What’s so “Appalling About Peale”?
The positive thinking teachings of Norman Vincent Peale and Robert Schuller, along with the Word of Faith theology of Hagin, Copeland, Jakes, Osteen and Meyer, focus on techniques for attracting success or prosperity to oneself, believing material prosperity to be as much the believer’s right as his spiritual “prosperity” in terms of peace with God by faith in Christ and spiritual growth in grace according to the Word of God with a view to bearing the fruit of the Spirit. Hank Hanegraaff, writing in Christianity in Crisis, characterizes this as “desiring what’s on the Master’s table, rather than the Master Himself.”
In the introduction to The Power of Positive Thinking, Peale points to the successful experimentation in his positive thinking techniques which he demonstrated during his ministry at the church which Trump now occasionally visits:
How can I be so certain that the practice of these principles will produce such results? The answer is simply that for many years in the Marble Collegiate Church in New York City we have taught a system of creative living based on spiritual techniques, carefully noting its operation in the lives of hundreds of people. It is no speculative series of extravagant assertions that I make, for these principles have worked so efficiently for so long a period of time that they are now firmly established as documented and demonstrable truth. The system outlined is a perfected and amazing method of successful living. (Peale, Power of Positive Thinking; Prentice-Hall, Inc., 1952, 1956; N.V.Peale, 1980; Fireside, 2003. Introduction, page xii.)
The closest I come to a thumb-nail sketch of Norman Vincent Peale’s power of positive thinking is drawn by Steven Hein on his website, EQI.org:
1. Picture yourself as succeeding.
2. Whenever a negative thought comes to mind, deliberately voice a positive thought to cancel it out.
3. Do not build up obstacles in your imagination. Instead tear them down by tearing them apart
4. Do not compare yourself to others.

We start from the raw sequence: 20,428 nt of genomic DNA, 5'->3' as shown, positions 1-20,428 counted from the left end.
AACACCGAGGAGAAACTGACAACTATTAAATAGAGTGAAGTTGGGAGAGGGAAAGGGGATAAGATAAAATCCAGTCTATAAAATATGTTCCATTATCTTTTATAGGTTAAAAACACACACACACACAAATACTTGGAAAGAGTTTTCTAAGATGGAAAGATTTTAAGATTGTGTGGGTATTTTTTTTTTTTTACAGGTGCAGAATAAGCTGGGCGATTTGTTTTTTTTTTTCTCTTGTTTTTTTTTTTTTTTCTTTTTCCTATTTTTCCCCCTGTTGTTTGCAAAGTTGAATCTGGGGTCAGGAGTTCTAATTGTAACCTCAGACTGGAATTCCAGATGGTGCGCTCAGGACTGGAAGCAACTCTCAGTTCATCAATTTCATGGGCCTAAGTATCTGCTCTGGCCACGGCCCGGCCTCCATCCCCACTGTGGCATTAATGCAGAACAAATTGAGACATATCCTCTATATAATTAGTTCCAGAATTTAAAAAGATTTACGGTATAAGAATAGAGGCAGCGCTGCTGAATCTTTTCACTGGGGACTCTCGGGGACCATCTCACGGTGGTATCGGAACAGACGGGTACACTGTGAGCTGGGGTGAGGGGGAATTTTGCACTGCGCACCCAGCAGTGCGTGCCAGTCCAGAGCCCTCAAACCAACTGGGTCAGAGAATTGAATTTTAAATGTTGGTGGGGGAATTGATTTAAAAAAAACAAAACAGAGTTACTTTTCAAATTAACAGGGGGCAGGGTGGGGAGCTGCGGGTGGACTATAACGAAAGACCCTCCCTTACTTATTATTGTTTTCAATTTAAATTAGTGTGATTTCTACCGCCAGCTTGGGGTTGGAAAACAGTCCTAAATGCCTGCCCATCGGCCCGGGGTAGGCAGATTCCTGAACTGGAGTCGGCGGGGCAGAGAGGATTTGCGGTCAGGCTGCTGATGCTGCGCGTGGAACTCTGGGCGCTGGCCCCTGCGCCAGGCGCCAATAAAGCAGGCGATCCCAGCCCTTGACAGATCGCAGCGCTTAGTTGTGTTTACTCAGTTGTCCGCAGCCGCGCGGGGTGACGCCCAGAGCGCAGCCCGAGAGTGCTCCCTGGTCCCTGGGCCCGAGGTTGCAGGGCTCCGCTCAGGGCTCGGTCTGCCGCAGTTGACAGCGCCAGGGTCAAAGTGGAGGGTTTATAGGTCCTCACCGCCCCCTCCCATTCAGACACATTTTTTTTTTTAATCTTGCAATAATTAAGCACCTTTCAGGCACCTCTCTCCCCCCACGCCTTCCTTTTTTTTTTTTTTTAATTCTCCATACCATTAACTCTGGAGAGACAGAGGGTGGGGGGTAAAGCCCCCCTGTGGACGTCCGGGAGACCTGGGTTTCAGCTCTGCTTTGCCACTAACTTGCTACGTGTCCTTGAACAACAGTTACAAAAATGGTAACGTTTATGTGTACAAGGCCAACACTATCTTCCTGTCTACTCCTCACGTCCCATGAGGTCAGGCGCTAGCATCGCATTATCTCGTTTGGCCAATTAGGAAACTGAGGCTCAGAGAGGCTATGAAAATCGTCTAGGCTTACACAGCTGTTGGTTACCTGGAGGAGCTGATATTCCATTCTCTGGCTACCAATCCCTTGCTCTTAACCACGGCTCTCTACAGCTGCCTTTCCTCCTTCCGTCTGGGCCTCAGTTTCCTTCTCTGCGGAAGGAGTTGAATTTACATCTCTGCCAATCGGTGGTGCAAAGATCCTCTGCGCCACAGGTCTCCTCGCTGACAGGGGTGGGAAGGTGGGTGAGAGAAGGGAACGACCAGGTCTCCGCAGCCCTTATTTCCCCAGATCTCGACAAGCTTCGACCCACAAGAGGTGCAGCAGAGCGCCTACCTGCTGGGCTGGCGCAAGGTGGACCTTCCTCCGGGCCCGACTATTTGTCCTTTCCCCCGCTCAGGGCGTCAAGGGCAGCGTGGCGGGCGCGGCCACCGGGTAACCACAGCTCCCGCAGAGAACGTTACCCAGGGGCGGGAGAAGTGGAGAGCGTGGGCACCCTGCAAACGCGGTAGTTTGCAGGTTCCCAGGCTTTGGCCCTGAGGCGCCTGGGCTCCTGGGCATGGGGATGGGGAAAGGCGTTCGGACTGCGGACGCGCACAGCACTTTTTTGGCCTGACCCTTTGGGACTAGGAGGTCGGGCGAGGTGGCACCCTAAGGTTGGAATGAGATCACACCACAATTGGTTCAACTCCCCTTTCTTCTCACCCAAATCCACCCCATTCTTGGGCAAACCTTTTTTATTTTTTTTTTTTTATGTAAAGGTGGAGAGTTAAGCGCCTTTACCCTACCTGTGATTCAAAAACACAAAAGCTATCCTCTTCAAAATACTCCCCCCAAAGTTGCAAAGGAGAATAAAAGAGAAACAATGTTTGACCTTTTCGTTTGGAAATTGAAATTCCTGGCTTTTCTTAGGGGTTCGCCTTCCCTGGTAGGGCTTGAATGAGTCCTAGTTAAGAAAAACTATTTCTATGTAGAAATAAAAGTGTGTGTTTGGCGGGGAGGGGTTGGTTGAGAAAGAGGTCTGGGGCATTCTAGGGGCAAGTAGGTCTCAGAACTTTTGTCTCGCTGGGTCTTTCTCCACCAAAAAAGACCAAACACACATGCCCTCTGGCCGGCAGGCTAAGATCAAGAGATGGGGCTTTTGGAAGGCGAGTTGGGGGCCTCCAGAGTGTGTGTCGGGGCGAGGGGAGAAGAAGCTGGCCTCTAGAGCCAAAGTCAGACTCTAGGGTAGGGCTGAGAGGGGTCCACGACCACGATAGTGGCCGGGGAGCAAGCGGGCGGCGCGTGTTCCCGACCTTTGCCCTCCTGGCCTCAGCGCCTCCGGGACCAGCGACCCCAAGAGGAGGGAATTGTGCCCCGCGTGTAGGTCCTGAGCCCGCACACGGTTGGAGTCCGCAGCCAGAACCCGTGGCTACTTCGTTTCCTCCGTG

5. Get a competent counselor to help you understand why you do what you do. Learn the origin of your inferiority and self-doubt feelings which often begin in childhood. Self-knowledge leads to a cure.
6. Practice self-affirmations, for example, Yes, I can. or I can do all things through belief in myself [sic]
7. List all the things you have going for you.
It’s not hard to see why billionaire casino tycoon and television personality, Donald Trump, would be attracted to the man-centered techniques of Norman Vincent Peale which view emotional, physical and fiscal success as a sign of spiritual vitality that are the results of pseudo-spiritual practices that amount to self-hypnosis according to some, and New Age occultism according to others.
What’s so “Appealing About Paul”?
Contrary to this, the Apostle Paul taught and exemplified a life that majored on contentment regardless of one’s bottom line:
“Not that I am speaking of being in need, for I have learned in whatever situation I am to be content. I know how to be brought low, and I know how to abound. In any and every circumstance, I have learned the secret of facing plenty and hunger, abundance and need. I can do all things through him who strengthens me.” (Philippians 4:11).
The final sentence of this passage of Scripture draws a stark contrast with Peale’s man-centered paraphrase of it in step #6 of his techniques, as described above.
Paul decried those who taught that gain is godly, as do the positive thinking disciples of Peale, and instructed his son in the faith to separate from them:
“If anyone teaches a different doctrine and does not agree with the sound words of our Lord Jesus Christ and the teaching that accords with godliness, he is puffed up with conceit and understands nothing. He has an unhealthy craving for controversy and for quarrels about words, which produce envy, dissension, slander, evil suspicions, and constant friction among people who are depraved in mind and deprived of the truth, imagining that godliness is a means of gain. But godliness with contentment is great gain, for we brought nothing into the world, and we cannot take anything out of the world. But if we have food and clothing, with these we will be content. But those who desire to be rich fall into temptation, into a snare, into many senseless and harmful desires that plunge people into ruin and destruction. For the love of money is a root of all kinds of evils. It is through this craving that some have wandered away from the faith and pierced themselves with many pangs. But as for you, O man of God, flee these things. Pursue righteousness, godliness, faith, love, steadfastness, gentleness.” (1 Timothy 6:3-11)